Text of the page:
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Case three: McDonald’s Competitive Strategy QUESTIONS: 1. How many of you have eaten at McDonald's recently? Have you seen signs of improving food quality and amenities? Have certain features of the fast food experience improved? If so, have they caused you to spend more money at McDonald's? 2. According to the article, since when did McDonald's get into the groove? For how long has the firm prospered? Are there reasons to think that the firm has gained a sustainable competitive advantage? Why or why not? 3. On what basis has McDonald's prospered? What are the cornerstones of its competitive strategy? Just as importantly, what strategic temptations has the firm resisted? 4. Thinking more broadly than just fast food, what aspects of competitive advantage does McDonald's illustrate? How is a company like McDonald's able to improve its position in round after round of competition? What do you think lies behind this ability? How long do you think it will last? 5. Finally, how is McDonald's competing in Asia? What is it doing differently in Asia from how it does business in North America? Can one call this "local differentiation"? How McDonald's Hit the SpotChain Focuses on Emerging Markets, Customer Convenience and Range of Pricing By JULIE JARGON McDonald's Corp. lately is as hot as French fries straight from the fryer. Ever since it adopted a strategy in 2003 that focuses on improving existing restaurants and adding new menu items, the burger giant has been on a tear.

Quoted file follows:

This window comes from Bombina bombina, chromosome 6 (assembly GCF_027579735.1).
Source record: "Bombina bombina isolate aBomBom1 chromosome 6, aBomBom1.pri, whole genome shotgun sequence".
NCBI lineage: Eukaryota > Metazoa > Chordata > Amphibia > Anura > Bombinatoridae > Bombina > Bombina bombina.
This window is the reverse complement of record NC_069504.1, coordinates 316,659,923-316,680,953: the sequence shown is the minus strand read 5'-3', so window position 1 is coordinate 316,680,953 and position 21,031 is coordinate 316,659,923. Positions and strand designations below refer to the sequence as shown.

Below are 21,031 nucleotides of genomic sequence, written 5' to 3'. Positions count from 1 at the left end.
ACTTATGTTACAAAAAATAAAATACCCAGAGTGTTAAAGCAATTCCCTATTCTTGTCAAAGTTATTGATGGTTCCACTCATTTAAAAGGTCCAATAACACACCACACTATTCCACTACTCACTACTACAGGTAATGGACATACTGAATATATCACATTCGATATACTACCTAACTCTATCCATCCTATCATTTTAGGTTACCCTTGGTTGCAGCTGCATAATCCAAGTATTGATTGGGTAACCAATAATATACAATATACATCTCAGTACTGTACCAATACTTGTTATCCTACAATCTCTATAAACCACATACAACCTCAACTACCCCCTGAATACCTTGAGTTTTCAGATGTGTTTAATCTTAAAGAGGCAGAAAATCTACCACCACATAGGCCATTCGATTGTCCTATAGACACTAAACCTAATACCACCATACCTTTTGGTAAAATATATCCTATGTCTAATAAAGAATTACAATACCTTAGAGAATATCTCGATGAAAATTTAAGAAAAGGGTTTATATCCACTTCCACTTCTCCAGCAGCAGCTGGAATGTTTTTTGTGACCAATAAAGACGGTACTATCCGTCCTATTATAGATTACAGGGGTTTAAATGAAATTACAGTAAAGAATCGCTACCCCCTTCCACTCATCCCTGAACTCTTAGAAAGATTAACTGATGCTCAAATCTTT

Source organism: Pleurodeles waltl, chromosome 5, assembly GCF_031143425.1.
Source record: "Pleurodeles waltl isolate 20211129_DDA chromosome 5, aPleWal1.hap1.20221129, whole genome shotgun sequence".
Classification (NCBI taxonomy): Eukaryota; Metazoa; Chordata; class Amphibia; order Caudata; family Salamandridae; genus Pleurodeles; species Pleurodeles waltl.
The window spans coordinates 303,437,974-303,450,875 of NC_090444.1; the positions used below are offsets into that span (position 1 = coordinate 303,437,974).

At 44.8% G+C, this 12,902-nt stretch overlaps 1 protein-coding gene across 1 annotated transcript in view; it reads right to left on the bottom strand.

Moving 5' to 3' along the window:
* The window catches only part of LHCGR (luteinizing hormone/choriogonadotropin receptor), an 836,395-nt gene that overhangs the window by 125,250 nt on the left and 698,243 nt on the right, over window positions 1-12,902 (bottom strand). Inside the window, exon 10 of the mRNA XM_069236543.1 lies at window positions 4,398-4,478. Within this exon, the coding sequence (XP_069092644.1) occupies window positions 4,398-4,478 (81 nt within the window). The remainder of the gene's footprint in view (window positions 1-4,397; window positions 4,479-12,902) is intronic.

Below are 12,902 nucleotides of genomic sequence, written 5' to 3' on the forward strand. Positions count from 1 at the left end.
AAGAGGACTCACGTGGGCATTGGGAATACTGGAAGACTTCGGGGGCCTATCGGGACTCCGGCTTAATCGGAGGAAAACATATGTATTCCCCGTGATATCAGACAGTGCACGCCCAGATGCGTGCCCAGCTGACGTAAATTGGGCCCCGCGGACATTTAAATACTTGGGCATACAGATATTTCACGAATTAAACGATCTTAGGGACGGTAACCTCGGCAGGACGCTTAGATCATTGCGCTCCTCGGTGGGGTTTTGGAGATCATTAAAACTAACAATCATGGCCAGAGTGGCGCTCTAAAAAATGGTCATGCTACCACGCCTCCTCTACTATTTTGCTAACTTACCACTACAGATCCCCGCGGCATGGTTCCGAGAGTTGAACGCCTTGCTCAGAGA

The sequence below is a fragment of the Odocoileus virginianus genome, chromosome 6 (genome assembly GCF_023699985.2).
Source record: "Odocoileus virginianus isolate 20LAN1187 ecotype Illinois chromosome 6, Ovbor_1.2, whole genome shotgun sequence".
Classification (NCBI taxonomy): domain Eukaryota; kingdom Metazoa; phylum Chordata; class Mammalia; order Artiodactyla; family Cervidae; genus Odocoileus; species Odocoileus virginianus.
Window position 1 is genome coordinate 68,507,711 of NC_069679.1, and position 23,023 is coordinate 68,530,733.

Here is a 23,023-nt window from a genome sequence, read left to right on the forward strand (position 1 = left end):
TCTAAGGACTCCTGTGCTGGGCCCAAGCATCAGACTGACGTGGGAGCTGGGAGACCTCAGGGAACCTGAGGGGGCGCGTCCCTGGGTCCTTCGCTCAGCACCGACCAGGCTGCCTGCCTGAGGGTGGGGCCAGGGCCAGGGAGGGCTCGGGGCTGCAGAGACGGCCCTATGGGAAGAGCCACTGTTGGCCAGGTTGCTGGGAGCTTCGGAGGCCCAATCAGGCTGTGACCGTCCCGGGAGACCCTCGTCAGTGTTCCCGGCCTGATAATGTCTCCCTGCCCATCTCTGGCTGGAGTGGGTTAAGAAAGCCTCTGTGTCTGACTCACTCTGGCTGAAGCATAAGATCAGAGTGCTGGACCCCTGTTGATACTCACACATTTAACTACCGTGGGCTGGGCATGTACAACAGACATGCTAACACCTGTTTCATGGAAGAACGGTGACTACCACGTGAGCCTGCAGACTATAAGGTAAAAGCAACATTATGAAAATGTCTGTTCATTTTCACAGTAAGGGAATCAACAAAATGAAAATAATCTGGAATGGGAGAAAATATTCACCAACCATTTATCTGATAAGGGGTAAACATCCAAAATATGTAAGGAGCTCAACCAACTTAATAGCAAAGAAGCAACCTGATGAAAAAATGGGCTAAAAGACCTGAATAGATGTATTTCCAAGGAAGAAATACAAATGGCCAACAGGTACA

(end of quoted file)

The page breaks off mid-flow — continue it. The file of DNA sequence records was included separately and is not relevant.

Even during the latest economic downturn, its growth barely slowed, and in the third quarter, its revenue and profit exceeded analysts' expectations. McDonald's shares are up more than 63% in the last three years, having closed Monday at $98.48, and many analysts expect its stock to break $100 soon. The company beat the Street again last week, when it posted its 103rd month of positive global same-store sales. So what's McDonald's secret sauce? For one thing, the Oak Brook, Ill.-based chain is leaning heavily on emerging markets such as China for new-restaurant growth. The company last week reported that its Asia/Pacific, Middle East and Africa division posted the strongest same-store sales growth last month of all its business units, with sales up 8.1% from the year before. The company cited "compelling customer conveniences" as one of the growth drivers at work. Delivering food by motorbike is one of those conveniences in countries like China, Egypt and South Korea. Another is adding dessert "kiosks," or windows on the exterior of existing restaurants where pedestrians can order an ice-cream cone, bypassing the lunch line inside. All over the world, the company is updating its restaurants, modernizing the décor and adding such amenities as free wi-fi and flat-screen televisions. It has also extended restaurant hours to attract customers who don't dine during the traditional work day, and added double-lane drive-throughs to get more customers through the line more quickly.